In the spirit of Christmas, a very interesting article on how artists who have portrayed Jesus, both during the crucifixion and often just general paintings of him, showed the left side of his face most often, and why that matters:
Fifteen hundred years ago, in the region that is modern-day Syria, a scribe drew a scene depicting the crucifixion of Christ. Before or after he conjured the mountains, the cross and the executioners, he drew Jesus’ face turned to the right, his left cheek toward the viewer.
Fast forward a thousand years to Europe and we find the German painter and politician Albrecht Altdorfer departing from convention by depicting the crucifixion of Christ on the shore of a river. When it came to Jesus’ face, however, Altdorfer was more conformist, painting his head turned to the right, left cheek towards the viewer.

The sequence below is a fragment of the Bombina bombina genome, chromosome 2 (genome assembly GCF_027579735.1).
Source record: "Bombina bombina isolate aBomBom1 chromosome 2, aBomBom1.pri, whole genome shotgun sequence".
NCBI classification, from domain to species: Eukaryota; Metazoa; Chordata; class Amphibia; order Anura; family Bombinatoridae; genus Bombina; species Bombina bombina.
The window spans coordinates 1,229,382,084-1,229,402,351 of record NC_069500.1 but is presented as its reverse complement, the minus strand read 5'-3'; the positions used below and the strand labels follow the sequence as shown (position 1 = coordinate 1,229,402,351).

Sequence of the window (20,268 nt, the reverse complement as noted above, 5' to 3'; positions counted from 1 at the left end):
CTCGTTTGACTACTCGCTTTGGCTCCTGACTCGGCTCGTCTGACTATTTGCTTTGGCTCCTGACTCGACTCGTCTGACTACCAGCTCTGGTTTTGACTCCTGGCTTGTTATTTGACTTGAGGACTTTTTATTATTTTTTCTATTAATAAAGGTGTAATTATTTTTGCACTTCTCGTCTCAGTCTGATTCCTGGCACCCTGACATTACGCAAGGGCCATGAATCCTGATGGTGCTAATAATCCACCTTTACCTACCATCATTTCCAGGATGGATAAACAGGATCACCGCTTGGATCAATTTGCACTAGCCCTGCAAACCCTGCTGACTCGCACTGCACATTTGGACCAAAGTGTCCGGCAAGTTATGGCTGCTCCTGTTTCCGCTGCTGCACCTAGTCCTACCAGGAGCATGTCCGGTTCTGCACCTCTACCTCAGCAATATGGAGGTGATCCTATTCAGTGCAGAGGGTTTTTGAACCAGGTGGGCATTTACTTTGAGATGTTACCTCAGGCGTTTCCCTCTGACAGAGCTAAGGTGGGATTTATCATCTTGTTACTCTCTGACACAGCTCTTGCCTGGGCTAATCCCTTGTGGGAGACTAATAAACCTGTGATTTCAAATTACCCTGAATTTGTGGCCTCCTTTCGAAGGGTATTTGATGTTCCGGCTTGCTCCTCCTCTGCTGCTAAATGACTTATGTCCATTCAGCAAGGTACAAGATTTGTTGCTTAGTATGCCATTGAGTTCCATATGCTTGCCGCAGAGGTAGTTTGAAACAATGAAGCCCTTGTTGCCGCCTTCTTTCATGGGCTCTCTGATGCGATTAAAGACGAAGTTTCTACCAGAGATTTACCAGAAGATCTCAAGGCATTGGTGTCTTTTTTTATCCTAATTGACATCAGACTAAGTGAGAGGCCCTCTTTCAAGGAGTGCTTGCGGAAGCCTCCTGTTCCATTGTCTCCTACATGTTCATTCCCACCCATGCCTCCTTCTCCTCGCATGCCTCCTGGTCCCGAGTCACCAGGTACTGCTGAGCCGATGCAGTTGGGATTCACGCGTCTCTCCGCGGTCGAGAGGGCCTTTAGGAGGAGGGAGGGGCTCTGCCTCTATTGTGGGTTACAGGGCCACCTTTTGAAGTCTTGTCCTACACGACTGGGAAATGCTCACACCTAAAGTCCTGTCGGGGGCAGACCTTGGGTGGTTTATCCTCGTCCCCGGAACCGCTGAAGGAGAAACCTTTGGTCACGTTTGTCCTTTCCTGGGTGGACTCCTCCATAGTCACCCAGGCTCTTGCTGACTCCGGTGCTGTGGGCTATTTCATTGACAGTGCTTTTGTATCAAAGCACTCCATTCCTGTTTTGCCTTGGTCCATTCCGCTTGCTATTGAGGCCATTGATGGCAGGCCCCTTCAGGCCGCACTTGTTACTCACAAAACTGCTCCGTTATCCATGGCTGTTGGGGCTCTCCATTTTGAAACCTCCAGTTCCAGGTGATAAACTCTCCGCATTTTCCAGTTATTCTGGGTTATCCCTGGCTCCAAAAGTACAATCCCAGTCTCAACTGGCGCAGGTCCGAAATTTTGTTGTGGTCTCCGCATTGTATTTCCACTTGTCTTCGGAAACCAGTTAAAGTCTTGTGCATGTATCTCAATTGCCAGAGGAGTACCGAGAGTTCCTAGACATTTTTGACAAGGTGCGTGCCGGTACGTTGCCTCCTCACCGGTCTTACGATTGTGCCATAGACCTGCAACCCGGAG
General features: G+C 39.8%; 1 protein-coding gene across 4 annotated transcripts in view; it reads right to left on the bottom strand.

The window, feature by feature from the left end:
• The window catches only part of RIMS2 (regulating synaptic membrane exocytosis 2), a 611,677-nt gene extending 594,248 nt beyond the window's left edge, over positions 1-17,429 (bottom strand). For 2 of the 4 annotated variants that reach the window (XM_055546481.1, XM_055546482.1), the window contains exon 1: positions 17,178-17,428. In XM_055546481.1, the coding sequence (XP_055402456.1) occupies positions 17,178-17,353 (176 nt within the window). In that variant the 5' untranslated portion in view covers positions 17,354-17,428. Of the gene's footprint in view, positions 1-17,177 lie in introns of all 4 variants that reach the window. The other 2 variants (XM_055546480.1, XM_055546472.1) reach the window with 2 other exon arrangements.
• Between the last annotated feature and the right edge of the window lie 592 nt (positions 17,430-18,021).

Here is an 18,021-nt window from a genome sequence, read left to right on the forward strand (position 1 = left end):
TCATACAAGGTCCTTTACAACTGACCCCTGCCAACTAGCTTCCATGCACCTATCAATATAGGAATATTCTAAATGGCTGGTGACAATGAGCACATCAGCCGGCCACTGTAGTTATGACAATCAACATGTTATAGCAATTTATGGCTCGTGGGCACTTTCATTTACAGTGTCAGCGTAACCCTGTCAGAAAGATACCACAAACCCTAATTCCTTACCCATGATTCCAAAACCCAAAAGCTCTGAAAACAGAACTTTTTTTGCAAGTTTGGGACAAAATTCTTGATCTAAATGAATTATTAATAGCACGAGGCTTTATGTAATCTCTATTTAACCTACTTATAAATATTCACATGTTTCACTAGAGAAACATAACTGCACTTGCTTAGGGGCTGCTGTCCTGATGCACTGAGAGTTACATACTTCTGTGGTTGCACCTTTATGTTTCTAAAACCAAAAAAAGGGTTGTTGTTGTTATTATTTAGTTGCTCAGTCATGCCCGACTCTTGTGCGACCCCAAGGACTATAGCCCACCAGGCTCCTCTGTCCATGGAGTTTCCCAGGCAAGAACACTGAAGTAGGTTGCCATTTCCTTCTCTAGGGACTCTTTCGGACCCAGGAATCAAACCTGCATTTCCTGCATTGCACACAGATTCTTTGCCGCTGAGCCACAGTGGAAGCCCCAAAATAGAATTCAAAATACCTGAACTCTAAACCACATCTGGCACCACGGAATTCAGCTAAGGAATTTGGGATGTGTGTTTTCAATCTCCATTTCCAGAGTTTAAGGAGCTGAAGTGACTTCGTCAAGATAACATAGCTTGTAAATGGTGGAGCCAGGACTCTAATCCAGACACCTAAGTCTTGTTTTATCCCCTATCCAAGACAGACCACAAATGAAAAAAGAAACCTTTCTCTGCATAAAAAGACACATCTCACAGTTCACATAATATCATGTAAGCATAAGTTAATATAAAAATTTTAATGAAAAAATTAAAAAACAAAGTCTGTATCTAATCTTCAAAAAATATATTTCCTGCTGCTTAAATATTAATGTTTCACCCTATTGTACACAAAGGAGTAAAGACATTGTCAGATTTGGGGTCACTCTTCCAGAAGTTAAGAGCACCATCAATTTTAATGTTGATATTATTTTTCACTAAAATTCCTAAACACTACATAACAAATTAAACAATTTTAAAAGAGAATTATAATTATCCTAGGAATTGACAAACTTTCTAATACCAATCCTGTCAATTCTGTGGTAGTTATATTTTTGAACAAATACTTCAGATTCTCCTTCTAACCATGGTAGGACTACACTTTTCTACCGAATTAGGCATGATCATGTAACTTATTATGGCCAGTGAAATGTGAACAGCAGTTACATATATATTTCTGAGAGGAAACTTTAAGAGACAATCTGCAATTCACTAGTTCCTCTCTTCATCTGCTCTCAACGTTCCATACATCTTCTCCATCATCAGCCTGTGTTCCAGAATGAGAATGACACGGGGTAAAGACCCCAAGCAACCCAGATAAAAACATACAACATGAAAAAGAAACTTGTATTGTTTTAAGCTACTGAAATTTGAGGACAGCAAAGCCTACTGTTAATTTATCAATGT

These painters noticed, perhaps subconsciously, that the expression of emotion is more intense via the left side of the face, and therefore they chose to depict Jesus with that side of his face on display.
By making Jesus’ left-cheek prominent, crucifixion artists may have taken unknowing advantage of other facts from neuroscience too. With his head turned to the right, Jesus’ face will be processed mostly by the viewer’s right hemisphere – the side of the brain that is preferentially activated when interpreting emotion, especially negative emotion. There’s even research suggesting that turning the head to one side activates the brain hemisphere on the opposite side. “Since the left hemisphere mediates positive emotions and the right negative emotions, the rotation of Christ’s head during the crucifixion may have helped reduce his suffering,” write Acosta and her colleagues.
- Iconography (topjode.wordpress.com)